Thursday, July 31, 2014

Chris Pratt and the Infinity Watch


Great space opera, by the skin of its stupid, laughing, grinning teeth.

Directed by James Gunn
Written by James Gunn and Nicole Perlman (based on the comic by Dan Abnett and Andy Lanning)
With Chris Pratt (Peter "Starlord" Quill), Zoe Saldana (Gamora), Vin Diesel (Groot), Bradley Cooper (Rocket), Dave Bautista (Drax the Destroyer), Lee Pace (Ronan the Accuser), Karen Gillan (Nebula), Josh Brolin (Thanos), and Benicio Del Toro (The Collector, whom a reasonable person would have believed would have been in the movie more, but gosh if he ain't great)

Spoiler alert: moderate

Monday, July 28, 2014

A planet where hype evolved from men?


So I promised a full franchise retrospective.  So I haven't given it to you yet.  So I have a job, and that's how I keep a roof over our heads, baby.  It's you and me and we're in this together.  But before I break fully into a Bon Jovi song, this here's a draft of Part VIII of that series: Dawn is an eminently worthy sequel, but if this sounds less than entirely enthusiastic, it's because unlike its so-close-to-perfect predecessor, Dawn does have its problemsfrom its recombined DNA up.

Directed by Matt Reeves
Written by Mark Bomback, Rick Jaffa, and Amanda Silver
With Andy Serkis (Caesar), Toby Kebbell (Koba), Karin Konoval (Maurice), and Jason Clarke (Malcolm) (he's the one who's just some guy)

Spoiler alert: moderate

Sunday, July 27, 2014

Turn on, tune in, and drop out of the audience quietly to see if you can get your money back


Lucy is a movie that uses only 10% of its cinematic capacity, and I've graded it accordingly.

Written and directed by Luc Besson
With Scarlett Johansson (Lucy), Min-Sik Choi (Chiang), Amr Waked (Pierre Del Rio), and Morgan Freeman (Prof. Morgan Freeman)

Spoiler alert: mild

Saturday, July 26, 2014

Cardboard Science: Twisted Eden

The Cardboard Science series intends to be a catalog of the science fiction of the past, today.  Science errors will be mocked.  20th century mores will be challenged.  Glories will be recorded.  Films will be, as usual, reviewed.


The standard by which all space opera is judged, and I doubt I could love it more even if Anne Francis were wearing fewer clothes than she already is.

Directed by Fred Wilcox
Written by Cyril Hume, Irving Block, and Allen Adler (based on The Tempest by William Shakespeare)
With Leslie Nielsen (Commander Adams), Walter Pidgeon (Dr. Morbius), Anne Francis (Altaira), Warren Stevens ("Doc" Ostrow), Jack Kelly (Lt. Farman), Earl Holliman (Cooky), and Robby the Robot (himself) (huh?)

Spoiler alert: severe
Content warning: I do cuss a lot in this one, but the main thing to warn you about is that it's excruciatingly long.  Cardboard Science was conceived as something I could do on the fly, because I'd be mostly discussing B-movies that were barely made at all, and I'm sure that's how it will be as the usual case.  But if we must begin with Forbidden Planet, and I'm afraid we must, the effort must be taken quite seriously.  On the plus side, there are a lot of juvenile jokes, and I split it up into parts so you can quit reading and never return to it.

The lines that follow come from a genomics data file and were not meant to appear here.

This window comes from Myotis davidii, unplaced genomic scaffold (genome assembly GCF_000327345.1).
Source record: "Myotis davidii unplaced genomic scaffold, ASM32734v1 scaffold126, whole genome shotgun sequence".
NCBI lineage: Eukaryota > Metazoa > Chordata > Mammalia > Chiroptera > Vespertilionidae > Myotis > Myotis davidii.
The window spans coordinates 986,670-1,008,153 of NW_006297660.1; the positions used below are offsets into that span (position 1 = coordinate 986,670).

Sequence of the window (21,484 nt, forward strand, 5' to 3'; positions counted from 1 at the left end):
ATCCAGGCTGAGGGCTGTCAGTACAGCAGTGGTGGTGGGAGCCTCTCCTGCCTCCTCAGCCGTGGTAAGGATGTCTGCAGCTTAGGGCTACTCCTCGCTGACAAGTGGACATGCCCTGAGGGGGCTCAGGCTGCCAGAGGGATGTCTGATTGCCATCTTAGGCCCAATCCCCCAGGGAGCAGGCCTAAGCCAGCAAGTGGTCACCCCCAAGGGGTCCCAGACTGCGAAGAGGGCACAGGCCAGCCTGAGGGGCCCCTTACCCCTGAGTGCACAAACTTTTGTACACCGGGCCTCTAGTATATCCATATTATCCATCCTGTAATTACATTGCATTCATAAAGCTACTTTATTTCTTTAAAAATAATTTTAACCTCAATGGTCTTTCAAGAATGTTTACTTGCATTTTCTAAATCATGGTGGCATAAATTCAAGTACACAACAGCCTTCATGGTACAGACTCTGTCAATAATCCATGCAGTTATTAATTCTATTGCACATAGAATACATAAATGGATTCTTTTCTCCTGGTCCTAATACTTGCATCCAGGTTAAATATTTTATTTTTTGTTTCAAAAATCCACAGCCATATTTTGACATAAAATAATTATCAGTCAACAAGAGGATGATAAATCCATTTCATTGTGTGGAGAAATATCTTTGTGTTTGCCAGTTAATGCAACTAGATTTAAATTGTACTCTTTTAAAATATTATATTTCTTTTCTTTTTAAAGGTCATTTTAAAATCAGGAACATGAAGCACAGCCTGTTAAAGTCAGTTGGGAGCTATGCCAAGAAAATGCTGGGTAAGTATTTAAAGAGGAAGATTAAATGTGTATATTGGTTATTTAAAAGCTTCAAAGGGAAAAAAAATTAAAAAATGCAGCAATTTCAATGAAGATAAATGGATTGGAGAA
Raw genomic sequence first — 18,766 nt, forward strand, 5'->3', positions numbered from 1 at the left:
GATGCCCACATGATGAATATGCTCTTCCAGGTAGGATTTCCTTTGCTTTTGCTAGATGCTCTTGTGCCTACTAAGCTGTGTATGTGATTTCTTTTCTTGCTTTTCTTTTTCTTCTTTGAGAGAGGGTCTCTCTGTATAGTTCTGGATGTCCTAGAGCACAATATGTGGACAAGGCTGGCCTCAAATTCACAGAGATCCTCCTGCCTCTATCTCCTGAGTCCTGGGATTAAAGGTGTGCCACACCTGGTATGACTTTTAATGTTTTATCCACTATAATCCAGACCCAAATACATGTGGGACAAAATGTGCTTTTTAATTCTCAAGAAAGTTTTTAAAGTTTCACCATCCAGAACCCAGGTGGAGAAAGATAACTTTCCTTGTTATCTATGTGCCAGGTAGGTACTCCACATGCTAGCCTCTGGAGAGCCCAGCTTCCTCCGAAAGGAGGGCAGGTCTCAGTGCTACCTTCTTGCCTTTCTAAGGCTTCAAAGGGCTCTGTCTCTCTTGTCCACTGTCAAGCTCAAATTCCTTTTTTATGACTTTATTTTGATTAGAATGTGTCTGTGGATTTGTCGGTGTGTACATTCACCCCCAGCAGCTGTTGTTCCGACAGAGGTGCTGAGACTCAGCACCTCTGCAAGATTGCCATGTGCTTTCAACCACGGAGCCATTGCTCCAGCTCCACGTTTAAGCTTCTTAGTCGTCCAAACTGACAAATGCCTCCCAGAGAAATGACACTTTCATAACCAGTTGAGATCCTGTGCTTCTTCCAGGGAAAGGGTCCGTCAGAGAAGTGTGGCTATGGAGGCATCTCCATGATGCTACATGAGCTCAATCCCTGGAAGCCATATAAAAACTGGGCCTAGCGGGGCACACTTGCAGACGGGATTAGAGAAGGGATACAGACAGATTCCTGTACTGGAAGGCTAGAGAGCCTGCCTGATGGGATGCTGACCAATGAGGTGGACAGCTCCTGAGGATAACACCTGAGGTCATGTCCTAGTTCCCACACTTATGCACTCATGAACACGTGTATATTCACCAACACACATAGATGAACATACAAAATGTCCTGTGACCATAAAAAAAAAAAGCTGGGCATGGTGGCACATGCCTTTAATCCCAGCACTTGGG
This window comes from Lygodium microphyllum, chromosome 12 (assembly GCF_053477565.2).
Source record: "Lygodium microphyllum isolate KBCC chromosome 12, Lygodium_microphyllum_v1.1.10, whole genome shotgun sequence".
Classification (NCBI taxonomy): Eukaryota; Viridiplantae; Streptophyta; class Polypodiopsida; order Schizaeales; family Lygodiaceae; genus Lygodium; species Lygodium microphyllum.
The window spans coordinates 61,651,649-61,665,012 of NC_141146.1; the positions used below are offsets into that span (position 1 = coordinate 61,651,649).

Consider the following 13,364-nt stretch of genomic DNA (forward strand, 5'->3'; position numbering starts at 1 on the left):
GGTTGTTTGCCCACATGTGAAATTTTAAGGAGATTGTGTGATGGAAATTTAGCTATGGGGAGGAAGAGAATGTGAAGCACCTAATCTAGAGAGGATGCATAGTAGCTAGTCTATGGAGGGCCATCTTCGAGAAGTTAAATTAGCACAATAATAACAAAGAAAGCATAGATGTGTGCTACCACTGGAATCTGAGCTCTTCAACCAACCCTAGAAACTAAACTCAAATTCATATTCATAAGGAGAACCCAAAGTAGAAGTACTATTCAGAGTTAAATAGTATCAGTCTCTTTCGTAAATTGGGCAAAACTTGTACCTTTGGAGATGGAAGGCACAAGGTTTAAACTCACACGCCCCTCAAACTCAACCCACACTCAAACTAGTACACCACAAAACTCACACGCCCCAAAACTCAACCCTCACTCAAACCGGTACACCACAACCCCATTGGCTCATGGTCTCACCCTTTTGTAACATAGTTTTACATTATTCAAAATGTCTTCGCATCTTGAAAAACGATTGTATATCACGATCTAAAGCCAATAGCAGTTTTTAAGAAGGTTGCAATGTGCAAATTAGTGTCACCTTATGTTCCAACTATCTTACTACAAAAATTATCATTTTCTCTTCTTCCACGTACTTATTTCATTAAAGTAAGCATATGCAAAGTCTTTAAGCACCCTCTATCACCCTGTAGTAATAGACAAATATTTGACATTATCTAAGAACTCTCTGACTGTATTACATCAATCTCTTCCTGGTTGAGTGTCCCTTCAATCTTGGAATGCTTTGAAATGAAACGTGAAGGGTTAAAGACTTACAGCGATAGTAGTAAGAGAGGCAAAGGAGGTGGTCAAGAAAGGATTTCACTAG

Like, zoinks, Herc!


Just how many bad sword and sandal movies can there be in one year?  Well, let's see how Ridley Scott does with Exodus before we count.

Directed by Brett Ratner
Written by Ryan Condal and Evan Spiliotopolous (based on the comic, but not the one you've ever heard of, by Steve Moore)
With Dwayne Johnson (Hercules), Rufus Sewell (Autolycus), Ian McShane (Amphiaraus), Ingrid Berdal (Atalanta), Aksel Hennie (Tydeus), Recce Ritche (Iolaus), John Hurt (Lord Cotys), and Joseph Fiennes (Eurystheus)

Spoiler alert: moderate

Thursday, July 24, 2014

I don't care to join any sexual orientation that would have me as a member


A groundbreaking mid-century treatment of oppressed homosexuality that would be all the more impressive in 2014 if it had used it as the thriller maguffin it so very much wants to be, rather than as the subject of far too many Star Trek: The Next Generation speeches, and without a Patrick Stewart anywhere in sight.

Directed by Basil Dearden
Written by Janet Green and John McCormick
With Dirk Bogarde (Melville Farr), Peter McEnry (Jack "Boy" Barrett), and Sylvia Syms (Laura Farr)

Spoiler alert: moderate

Saturday, July 19, 2014

Chinese finger cuffs


Daring, unconventional, and full of light and life, Design For Living might just be my favorite romantic comedy.

Directed by Ernst Lubitsch
Written by Ben Hecht ("based" on the play by Noel Coward)
With Miriam Hopkins (Gilda Farrel), Gary Cooper (George Curtis), Fredric March (Tom Chambers), and Edward Everett Horton (Max Plunkett)

Spoiler alert: severe

Sunday, July 13, 2014

I was never a sex criminal in Texas


Pain & Gain this is not, but I've seen worse backsliding in my day.  Transformers: Age of Extinction exists, and I would describe no individual stretch of the picture as unpleasant.  However, faint pleasure, experienced for a truly bludgeoning one hundred and sixty-five minutes, does not a gold-plated recommendation make.

Directed by Michael Bay
Written by Ehren Kruger
With Mark Wahlberg (Cade Yeager) (lol), Nicola Peltz (Tessa Yeager), Jack Reynor (Shane Dyson), Kelsey Grammer (Harold Attinger), Stanley Tucci (Joshua Joyce), Bingbing Li (Su Yueming), Peter Cullen (Optimus Prime), Frank Welker (Galvatron), John Goodman (Hound), Ken Watanabe (Drift), John DiMaggio (Crosshairs), and Mark Ryan (Lockdown)

Spoiler alert: moderate

Monday, July 7, 2014

How about a nice game of Galaga?


A great thriller that has a lot of trouble concealing its controversial political agenda.

Directed by John Badham
Written by Lawrence Lasker, Walter Parkes, and Walon Green
With Matthew Broderick (David), Ally Sheedy (Jennifer), Dabney Coleman (Dr. McKittrick), and John Wood (Prof. Falken)

Spoiler alert: severe